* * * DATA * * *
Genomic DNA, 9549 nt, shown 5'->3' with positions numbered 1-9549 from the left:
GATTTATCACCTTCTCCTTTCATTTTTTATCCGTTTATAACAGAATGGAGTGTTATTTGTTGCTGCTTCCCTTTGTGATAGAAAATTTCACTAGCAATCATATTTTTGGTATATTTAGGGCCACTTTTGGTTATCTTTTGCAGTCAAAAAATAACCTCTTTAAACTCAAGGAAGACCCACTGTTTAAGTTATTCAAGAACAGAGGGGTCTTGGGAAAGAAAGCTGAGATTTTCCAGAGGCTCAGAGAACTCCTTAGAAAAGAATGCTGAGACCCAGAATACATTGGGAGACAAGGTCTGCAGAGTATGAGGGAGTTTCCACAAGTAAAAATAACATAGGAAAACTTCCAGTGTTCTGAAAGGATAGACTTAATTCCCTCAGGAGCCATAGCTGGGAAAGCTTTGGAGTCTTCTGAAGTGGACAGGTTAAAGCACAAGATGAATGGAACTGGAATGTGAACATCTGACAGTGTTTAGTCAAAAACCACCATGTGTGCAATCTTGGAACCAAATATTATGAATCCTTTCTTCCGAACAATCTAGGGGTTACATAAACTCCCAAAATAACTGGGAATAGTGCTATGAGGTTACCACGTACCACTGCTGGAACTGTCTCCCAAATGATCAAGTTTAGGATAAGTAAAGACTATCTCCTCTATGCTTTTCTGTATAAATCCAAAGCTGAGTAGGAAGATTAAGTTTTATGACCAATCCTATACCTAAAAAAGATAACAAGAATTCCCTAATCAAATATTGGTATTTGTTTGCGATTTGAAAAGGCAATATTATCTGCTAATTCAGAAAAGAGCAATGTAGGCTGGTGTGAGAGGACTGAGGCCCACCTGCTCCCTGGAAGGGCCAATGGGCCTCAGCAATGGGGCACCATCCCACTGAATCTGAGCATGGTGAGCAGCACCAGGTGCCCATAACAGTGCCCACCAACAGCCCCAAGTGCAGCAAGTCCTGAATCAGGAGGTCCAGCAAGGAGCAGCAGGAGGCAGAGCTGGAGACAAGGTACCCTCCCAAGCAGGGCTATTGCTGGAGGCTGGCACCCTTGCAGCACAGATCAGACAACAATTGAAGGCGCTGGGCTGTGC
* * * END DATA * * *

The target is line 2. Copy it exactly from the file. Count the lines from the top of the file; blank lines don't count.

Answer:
GATTTATCACCTTCTCCTTTCATTTTTTATCCGTTTATAACAGAATGGAGTGTTATTTGTTGCTGCTTCCCTTTGTGATAGAAAATTTCACTAGCAATCATATTTTTGGTATATTTAGGGCCACTTTTGGTTATCTTTTGCAGTCAAAAAATAACCTCTTTAAACTCAAGGAAGACCCACTGTTTAAGTTATTCAAGAACAGAGGGGTCTTGGGAAAGAAAGCTGAGATTTTCCAGAGGCTCAGAGAACTCCTTAGAAAAGAATGCTGAGACCCAGAATACATTGGGAGACAAGGTCTGCAGAGTATGAGGGAGTTTCCACAAGTAAAAATAACATAGGAAAACTTCCAGTGTTCTGAAAGGATAGACTTAATTCCCTCAGGAGCCATAGCTGGGAAAGCTTTGGAGTCTTCTGAAGTGGACAGGTTAAAGCACAAGATGAATGGAACTGGAATGTGAACATCTGACAGTGTTTAGTCAAAAACCACCATGTGTGCAATCTTGGAACCAAATATTATGAATCCTTTCTTCCGAACAATCTAGGGGTTACATAAACTCCCAAAATAACTGGGAATAGTGCTATGAGGTTACCACGTACCACTGCTGGAACTGTCTCCCAAATGATCAAGTTTAGGATAAGTAAAGACTATCTCCTCTATGCTTTTCTGTATAAATCCAAAGCTGAGTAGGAAGATTAAGTTTTATGACCAATCCTATACCTAAAAAAGATAACAAGAATTCCCTAATCAAATATTGGTATTTGTTTGCGATTTGAAAAGGCAATATTATCTGCTAATTCAGAAAAGAGCAATGTAGGCTGGTGTGAGAGGACTGAGGCCCACCTGCTCCCTGGAAGGGCCAATGGGCCTCAGCAATGGGGCACCATCCCACTGAATCTGAGCATGGTGAGCAGCACCAGGTGCCCATAACAGTGCCCACCAACAGCCCCAAGTGCAGCAAGTCCTGAATCAGGAGGTCCAGCAAGGAGCAGCAGGAGGCAGAGCTGGAGACAAGGTACCCTCCCAAGCAGGGCTATTGCTGGAGGCTGGCACCCTTGCAGCACAGATCAGACAACAATTGAAGGCGCTGGGCTGTGC